‘[Black money] is gonna return to the same amount… There are loopholes. In India, there is a loophole for everything.’
India‘s Supreme Court has ruled that citizens have a constitutional right to privacy, a landmark verdict that could derail a controversial biometric identification programme that the government is pushing on its people.
A nine-judge bench ruled unanimously on Thursday that the right to privacy was “protected as an intrinsic part of Article 21 that protects life and liberty”, in a case that challenges Prime Minister Narendra Modi‘s decision to make biometric ID cards, known as Aadhaar, mandatory.
Aadhaar, which has recorded the fingerprints and iris scans of more than one billion Indians, was set up as a voluntary scheme to streamline benefit payments to millions of poor people and cut fraud.
But in recent years it has become compulsory for a growing number of services, including opening a bank account or paying taxes.
Opponents have argued that its use for essential services means the right to privacy is increasingly being violated.
Activists say Aadhaar links enough data to create a comprehensive profile of a person’s spending habits, their friends and acquaintances, the property they own, and a trove of other information.
Lawyer Prashant Bhushan told reporters outside the court that the judgement would likely impact the programme.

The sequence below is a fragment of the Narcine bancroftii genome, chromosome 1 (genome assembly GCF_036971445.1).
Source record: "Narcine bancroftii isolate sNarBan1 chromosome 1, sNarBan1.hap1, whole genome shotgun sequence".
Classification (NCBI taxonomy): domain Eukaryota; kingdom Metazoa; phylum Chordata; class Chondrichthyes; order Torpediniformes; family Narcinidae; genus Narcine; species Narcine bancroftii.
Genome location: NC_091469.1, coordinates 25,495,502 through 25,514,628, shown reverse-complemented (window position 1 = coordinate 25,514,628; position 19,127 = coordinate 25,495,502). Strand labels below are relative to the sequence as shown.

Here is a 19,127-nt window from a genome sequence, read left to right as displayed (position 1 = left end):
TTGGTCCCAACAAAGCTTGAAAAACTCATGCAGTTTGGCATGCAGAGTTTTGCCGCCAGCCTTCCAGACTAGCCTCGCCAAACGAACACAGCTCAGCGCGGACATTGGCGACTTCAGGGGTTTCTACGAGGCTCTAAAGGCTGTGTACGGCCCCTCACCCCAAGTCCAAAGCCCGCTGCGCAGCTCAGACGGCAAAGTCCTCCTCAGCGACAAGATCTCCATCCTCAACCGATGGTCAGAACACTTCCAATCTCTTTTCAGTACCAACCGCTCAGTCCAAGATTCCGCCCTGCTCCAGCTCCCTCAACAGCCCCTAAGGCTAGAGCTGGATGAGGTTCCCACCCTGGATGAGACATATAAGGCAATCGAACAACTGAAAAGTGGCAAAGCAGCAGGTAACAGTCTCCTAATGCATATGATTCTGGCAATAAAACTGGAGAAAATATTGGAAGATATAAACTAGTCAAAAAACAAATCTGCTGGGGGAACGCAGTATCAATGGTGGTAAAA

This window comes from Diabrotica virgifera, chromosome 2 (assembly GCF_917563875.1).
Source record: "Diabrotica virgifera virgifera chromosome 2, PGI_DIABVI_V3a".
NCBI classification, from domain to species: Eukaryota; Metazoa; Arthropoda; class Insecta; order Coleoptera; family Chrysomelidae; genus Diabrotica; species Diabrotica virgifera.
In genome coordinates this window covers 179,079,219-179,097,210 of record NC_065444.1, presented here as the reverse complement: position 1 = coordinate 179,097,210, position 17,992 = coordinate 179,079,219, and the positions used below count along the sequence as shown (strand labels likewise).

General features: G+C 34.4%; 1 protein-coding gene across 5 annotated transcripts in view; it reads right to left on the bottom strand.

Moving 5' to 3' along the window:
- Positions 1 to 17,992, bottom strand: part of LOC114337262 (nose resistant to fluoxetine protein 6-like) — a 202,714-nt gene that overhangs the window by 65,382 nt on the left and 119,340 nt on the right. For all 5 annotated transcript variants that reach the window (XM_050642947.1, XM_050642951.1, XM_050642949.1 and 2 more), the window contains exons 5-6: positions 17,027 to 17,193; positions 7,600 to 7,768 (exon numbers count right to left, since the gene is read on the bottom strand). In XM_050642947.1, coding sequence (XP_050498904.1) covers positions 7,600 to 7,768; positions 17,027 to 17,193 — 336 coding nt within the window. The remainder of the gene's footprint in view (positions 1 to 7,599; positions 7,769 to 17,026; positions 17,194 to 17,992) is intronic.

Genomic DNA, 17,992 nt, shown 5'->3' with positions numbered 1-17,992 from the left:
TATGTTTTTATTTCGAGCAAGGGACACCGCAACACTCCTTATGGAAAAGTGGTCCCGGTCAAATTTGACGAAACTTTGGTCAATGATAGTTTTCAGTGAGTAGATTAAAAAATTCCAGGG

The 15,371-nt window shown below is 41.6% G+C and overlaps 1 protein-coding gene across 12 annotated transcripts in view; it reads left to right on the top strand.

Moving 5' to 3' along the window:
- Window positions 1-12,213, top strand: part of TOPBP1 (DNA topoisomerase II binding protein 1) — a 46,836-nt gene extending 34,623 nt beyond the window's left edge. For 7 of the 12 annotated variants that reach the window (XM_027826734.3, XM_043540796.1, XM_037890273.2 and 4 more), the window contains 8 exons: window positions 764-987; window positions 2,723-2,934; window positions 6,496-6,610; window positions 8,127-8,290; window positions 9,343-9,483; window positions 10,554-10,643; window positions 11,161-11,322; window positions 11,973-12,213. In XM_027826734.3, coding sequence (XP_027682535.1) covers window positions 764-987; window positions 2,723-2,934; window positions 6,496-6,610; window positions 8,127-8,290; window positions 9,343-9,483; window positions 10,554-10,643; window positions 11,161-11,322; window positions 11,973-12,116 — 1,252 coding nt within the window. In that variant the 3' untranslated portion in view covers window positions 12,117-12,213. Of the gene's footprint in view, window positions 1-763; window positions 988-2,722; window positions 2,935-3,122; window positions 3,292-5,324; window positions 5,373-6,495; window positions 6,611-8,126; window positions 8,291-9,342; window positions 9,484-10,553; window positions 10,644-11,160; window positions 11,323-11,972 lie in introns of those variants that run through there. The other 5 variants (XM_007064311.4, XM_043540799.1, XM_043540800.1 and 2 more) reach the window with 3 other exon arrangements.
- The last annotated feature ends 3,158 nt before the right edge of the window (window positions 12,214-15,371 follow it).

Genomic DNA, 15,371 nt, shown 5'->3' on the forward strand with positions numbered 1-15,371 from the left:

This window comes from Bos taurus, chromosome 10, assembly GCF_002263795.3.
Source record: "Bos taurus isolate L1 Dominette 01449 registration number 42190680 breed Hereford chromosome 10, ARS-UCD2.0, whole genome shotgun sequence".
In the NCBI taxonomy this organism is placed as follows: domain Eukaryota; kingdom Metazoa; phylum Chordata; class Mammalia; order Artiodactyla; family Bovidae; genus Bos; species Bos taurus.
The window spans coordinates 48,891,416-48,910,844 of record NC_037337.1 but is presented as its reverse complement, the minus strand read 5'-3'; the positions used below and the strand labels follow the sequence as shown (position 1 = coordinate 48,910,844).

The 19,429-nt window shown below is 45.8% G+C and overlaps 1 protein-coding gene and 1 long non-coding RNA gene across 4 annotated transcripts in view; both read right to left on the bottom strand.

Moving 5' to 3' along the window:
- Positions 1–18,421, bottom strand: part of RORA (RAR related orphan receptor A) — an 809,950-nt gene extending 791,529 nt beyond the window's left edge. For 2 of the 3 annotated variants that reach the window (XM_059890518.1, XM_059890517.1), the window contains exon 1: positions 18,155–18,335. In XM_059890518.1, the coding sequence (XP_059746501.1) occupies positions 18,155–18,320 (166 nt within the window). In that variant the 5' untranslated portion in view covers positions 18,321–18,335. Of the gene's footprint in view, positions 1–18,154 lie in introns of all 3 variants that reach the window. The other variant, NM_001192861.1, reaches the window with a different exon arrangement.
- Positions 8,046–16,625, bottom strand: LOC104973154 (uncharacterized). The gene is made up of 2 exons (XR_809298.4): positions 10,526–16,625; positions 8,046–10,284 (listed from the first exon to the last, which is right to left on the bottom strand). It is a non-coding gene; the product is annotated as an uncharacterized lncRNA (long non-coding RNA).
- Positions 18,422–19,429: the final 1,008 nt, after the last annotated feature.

“Any fundamental right is subject to reasonable restrictions by law. Whether the Aadhaar Act imposes unreasonable restrictions will have to be examined,” he said.
Modi’s government has rejected suggestions that the programme, set up in 2009, poses a threat to civil liberties, despite personal data being leaked in security breaches.
In May, security researchers at the Centre for Internet and Society reported that the information of as many as 135 million people had been leaked online.
The Unique Identification Authority of India (UIDAI), the agency that governs Aadhaar, has repeatedly said that its data is secure.
During the hearings, the Supreme Court bench recognised the risk of personal information being misused, and the challenge of protecting such private data in the internet era.
But the judges also acknowledged there must be restrictions within reason on individual privacy.
Constitutional law scholars had said the case would be a litmus test of Indian democracy, with potentially far-reaching consequences if individuals were allowed to challenge laws on the basis of individual rights.